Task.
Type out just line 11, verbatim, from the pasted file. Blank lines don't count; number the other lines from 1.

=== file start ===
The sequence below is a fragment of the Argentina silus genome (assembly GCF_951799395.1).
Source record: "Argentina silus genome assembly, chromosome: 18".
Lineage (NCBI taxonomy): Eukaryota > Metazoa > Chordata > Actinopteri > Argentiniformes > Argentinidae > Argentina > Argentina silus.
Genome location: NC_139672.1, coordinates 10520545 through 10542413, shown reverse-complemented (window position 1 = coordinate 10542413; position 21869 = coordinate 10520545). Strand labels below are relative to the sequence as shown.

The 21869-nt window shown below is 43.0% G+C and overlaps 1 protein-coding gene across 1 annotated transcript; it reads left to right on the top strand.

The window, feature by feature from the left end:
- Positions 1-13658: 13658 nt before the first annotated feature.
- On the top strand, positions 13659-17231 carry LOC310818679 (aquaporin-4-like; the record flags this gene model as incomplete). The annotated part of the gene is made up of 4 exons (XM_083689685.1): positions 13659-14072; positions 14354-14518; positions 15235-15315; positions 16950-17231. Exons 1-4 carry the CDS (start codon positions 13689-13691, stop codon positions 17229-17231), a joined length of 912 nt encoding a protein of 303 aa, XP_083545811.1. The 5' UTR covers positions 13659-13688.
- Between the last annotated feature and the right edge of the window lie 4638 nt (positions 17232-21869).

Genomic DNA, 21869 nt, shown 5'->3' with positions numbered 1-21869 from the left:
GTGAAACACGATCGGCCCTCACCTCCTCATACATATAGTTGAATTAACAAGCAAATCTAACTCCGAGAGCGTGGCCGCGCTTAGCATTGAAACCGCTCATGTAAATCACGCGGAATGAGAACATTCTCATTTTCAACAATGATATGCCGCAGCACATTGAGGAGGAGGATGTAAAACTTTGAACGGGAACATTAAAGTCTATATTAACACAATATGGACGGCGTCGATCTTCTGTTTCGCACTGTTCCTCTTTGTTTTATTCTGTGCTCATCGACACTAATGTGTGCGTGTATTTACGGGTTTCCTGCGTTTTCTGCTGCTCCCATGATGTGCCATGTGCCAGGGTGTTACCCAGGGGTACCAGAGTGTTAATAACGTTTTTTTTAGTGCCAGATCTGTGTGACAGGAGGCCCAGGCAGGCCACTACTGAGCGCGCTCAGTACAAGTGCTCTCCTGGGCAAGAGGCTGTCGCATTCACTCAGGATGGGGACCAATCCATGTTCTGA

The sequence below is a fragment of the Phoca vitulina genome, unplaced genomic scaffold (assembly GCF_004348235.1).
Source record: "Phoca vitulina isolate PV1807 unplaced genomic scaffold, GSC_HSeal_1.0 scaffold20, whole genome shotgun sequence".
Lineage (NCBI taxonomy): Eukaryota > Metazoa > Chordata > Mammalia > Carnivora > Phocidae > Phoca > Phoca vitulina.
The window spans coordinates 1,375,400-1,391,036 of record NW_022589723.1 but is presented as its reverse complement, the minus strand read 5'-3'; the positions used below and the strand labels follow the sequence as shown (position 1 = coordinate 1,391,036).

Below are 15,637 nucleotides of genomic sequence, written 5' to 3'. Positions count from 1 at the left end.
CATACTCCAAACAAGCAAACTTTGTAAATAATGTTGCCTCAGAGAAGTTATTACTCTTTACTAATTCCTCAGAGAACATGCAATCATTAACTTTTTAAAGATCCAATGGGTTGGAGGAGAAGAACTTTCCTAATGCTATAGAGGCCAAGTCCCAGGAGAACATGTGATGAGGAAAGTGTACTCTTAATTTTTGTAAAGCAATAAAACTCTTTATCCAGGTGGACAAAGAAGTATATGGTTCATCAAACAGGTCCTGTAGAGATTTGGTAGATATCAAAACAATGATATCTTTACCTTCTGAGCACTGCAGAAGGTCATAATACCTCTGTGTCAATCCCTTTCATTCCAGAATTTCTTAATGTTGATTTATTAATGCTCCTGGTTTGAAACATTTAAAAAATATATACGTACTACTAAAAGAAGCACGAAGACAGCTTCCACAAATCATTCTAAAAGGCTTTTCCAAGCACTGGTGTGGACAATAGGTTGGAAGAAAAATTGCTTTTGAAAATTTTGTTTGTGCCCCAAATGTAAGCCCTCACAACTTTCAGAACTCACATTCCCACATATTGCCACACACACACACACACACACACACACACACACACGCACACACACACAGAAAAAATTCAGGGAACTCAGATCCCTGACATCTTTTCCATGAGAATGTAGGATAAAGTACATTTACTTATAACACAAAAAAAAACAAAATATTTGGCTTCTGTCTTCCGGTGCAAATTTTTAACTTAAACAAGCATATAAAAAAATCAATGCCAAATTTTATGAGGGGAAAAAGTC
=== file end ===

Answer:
GTGAAACACGATCGGCCCTCACCTCCTCATACATATAGTTGAATTAACAAGCAAATCTAACTCCGAGAGCGTGGCCGCGCTTAGCATTGAAACCGCTCATGTAAATCACGCGGAATGAGAACATTCTCATTTTCAACAATGATATGCCGCAGCACATTGAGGAGGAGGATGTAAAACTTTGAACGGGAACATTAAAGTCTATATTAACACAATATGGACGGCGTCGATCTTCTGTTTCGCACTGTTCCTCTTTGTTTTATTCTGTGCTCATCGACACTAATGTGTGCGTGTATTTACGGGTTTCCTGCGTTTTCTGCTGCTCCCATGATGTGCCATGTGCCAGGGTGTTACCCAGGGGTACCAGAGTGTTAATAACGTTTTTTTTAGTGCCAGATCTGTGTGACAGGAGGCCCAGGCAGGCCACTACTGAGCGCGCTCAGTACAAGTGCTCTCCTGGGCAAGAGGCTGTCGCATTCACTCAGGATGGGGACCAATCCATGTTCTGA